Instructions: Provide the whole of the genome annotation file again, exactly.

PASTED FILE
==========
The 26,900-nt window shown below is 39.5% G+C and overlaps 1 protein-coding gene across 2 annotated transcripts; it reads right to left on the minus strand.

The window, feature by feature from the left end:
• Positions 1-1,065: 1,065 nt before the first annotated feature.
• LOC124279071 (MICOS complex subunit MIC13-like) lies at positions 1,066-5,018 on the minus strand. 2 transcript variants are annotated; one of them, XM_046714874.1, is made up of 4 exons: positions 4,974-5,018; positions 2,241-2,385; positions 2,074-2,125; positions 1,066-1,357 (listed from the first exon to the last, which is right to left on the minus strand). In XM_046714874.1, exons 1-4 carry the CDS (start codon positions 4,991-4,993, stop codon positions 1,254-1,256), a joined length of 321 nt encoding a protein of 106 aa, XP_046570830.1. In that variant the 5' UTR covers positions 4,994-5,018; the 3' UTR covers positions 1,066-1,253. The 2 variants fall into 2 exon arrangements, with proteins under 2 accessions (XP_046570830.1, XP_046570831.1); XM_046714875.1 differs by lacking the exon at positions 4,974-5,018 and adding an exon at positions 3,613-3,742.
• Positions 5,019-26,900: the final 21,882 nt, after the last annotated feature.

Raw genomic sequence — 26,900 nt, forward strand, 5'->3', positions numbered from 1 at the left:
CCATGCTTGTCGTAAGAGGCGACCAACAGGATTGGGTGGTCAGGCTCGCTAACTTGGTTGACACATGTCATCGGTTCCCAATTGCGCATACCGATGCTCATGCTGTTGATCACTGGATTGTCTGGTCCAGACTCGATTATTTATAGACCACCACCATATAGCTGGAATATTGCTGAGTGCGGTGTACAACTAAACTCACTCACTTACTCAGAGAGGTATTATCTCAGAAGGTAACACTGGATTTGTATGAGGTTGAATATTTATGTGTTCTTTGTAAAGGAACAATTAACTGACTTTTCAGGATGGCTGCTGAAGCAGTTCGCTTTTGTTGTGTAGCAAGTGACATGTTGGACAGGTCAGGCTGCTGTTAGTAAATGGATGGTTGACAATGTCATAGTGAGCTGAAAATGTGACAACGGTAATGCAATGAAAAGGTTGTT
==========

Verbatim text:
The 26,900-nt window shown below is 39.5% G+C and overlaps 1 protein-coding gene across 2 annotated transcripts; it reads right to left on the minus strand.

The window, feature by feature from the left end:
• Positions 1-1,065: 1,065 nt before the first annotated feature.
• LOC124279071 (MICOS complex subunit MIC13-like) lies at positions 1,066-5,018 on the minus strand. 2 transcript variants are annotated; one of them, XM_046714874.1, is made up of 4 exons: positions 4,974-5,018; positions 2,241-2,385; positions 2,074-2,125; positions 1,066-1,357 (listed from the first exon to the last, which is right to left on the minus strand). In XM_046714874.1, exons 1-4 carry the CDS (start codon positions 4,991-4,993, stop codon positions 1,254-1,256), a joined length of 321 nt encoding a protein of 106 aa, XP_046570830.1. In that variant the 5' UTR covers positions 4,994-5,018; the 3' UTR covers positions 1,066-1,253. The 2 variants fall into 2 exon arrangements, with proteins under 2 accessions (XP_046570830.1, XP_046570831.1); XM_046714875.1 differs by lacking the exon at positions 4,974-5,018 and adding an exon at positions 3,613-3,742.
• Positions 5,019-26,900: the final 21,882 nt, after the last annotated feature.

Raw genomic sequence — 26,900 nt, forward strand, 5'->3', positions numbered from 1 at the left:
CCATGCTTGTCGTAAGAGGCGACCAACAGGATTGGGTGGTCAGGCTCGCTAACTTGGTTGACACATGTCATCGGTTCCCAATTGCGCATACCGATGCTCATGCTGTTGATCACTGGATTGTCTGGTCCAGACTCGATTATTTATAGACCACCACCATATAGCTGGAATATTGCTGAGTGCGGTGTACAACTAAACTCACTCACTTACTCAGAGAGGTATTATCTCAGAAGGTAACACTGGATTTGTATGAGGTTGAATATTTATGTGTTCTTTGTAAAGGAACAATTAACTGACTTTTCAGGATGGCTGCTGAAGCAGTTCGCTTTTGTTGTGTAGCAAGTGACATGTTGGACAGGTCAGGCTGCTGTTAGTAAATGGATGGTTGACAATGTCATAGTGAGCTGAAAATGTGACAACGGTAATGCAATGAAAAGGTTGTT